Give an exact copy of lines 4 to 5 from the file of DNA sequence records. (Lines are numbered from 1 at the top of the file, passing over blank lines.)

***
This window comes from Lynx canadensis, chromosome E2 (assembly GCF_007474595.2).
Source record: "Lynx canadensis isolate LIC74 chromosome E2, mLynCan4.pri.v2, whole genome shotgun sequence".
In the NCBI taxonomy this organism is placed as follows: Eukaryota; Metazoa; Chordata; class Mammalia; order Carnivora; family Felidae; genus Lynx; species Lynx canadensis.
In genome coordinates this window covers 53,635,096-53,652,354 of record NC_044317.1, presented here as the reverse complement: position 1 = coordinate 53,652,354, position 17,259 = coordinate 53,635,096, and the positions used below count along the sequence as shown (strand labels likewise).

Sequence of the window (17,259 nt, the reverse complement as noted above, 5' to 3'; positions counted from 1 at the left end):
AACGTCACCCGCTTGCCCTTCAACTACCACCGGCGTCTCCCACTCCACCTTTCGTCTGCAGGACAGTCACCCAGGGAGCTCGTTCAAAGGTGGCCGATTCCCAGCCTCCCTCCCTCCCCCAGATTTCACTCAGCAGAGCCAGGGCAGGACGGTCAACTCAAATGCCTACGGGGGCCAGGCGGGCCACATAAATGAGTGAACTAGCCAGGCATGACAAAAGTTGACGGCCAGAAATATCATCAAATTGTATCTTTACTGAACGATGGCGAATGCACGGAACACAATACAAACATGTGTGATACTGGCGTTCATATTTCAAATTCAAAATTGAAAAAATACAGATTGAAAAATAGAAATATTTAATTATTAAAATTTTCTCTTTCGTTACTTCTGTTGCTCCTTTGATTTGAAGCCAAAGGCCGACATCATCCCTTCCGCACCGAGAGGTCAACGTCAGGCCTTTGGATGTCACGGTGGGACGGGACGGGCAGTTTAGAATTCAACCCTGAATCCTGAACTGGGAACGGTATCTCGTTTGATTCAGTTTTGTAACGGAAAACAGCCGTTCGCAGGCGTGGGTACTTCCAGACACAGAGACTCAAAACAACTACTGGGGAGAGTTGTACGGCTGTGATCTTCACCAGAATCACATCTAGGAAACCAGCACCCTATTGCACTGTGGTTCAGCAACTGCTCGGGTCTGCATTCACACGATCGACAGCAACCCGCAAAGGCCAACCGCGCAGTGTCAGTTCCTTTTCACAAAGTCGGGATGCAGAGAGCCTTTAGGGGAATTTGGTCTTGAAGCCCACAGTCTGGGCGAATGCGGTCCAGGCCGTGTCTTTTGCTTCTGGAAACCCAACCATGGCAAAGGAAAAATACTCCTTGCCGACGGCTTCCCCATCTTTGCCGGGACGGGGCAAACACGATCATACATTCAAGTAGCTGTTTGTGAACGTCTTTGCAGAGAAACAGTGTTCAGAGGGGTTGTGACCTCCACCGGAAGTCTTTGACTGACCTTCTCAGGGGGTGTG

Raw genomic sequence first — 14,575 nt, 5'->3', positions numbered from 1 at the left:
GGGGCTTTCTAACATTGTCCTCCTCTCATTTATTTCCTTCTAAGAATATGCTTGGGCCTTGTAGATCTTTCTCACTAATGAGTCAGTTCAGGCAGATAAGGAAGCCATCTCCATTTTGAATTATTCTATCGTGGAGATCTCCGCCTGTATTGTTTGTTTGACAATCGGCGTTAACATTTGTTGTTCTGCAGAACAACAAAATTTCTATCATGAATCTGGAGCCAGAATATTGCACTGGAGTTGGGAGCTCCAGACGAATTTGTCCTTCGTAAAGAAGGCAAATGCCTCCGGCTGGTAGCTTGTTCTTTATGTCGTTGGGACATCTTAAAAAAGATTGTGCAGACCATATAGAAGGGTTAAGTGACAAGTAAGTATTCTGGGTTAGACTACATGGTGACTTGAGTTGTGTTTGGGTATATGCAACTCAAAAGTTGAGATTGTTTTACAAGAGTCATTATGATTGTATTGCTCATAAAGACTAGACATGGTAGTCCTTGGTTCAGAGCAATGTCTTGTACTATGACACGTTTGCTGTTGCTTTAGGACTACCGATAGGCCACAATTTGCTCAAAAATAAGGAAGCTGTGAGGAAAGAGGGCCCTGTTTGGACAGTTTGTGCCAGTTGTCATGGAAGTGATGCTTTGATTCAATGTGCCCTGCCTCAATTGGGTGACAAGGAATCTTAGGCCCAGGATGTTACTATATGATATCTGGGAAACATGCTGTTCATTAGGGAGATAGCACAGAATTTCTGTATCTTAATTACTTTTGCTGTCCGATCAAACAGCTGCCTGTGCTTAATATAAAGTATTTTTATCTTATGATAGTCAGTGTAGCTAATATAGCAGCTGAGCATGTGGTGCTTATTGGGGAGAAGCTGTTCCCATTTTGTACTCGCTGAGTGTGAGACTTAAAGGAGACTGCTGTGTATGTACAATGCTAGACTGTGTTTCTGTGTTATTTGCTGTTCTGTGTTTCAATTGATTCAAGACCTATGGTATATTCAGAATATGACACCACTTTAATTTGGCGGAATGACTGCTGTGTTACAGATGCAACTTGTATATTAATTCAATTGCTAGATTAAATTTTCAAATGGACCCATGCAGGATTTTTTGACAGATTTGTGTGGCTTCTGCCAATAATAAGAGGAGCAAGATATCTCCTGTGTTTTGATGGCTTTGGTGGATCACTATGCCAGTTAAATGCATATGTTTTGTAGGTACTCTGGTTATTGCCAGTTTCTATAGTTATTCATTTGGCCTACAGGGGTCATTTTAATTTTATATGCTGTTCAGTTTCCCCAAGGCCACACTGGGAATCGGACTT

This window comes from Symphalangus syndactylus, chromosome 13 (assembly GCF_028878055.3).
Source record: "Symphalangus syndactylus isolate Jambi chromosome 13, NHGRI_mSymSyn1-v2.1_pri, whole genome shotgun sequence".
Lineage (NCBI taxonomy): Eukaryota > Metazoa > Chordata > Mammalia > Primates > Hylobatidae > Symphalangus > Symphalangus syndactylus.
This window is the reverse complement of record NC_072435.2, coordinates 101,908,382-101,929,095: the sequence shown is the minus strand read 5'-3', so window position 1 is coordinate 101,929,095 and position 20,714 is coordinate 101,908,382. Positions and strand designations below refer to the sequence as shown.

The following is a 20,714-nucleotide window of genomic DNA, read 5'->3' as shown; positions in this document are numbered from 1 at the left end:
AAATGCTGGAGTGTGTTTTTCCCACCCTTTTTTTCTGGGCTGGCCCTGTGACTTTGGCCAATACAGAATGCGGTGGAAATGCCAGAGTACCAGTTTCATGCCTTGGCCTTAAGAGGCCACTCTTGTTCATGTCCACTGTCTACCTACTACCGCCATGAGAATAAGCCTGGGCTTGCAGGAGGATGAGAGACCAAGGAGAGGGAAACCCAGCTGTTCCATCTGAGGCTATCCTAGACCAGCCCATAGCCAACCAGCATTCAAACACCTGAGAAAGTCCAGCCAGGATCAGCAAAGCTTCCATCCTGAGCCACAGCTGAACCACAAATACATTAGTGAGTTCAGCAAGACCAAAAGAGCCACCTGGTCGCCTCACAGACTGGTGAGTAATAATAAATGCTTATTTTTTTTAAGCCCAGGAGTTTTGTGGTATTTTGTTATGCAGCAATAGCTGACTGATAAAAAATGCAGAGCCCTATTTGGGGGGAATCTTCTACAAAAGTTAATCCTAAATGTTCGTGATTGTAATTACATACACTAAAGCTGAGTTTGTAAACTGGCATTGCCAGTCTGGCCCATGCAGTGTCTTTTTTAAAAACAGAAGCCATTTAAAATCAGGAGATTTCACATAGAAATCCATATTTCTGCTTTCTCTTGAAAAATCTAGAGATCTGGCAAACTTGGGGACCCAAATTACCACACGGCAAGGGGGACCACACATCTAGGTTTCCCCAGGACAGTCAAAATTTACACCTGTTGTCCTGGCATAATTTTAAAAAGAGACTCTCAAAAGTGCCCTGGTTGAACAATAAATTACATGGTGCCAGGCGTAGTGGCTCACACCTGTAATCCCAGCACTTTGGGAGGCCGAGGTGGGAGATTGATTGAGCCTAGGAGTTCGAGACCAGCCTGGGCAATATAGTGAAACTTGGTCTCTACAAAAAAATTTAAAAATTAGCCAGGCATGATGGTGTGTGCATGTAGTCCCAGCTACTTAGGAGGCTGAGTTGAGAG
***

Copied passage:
In genome coordinates this window covers 53,635,096-53,652,354 of record NC_044317.1, presented here as the reverse complement: position 1 = coordinate 53,652,354, position 17,259 = coordinate 53,635,096, and the positions used below count along the sequence as shown (strand labels likewise).

Sequence of the window (17,259 nt, the reverse complement as noted above, 5' to 3'; positions counted from 1 at the left end):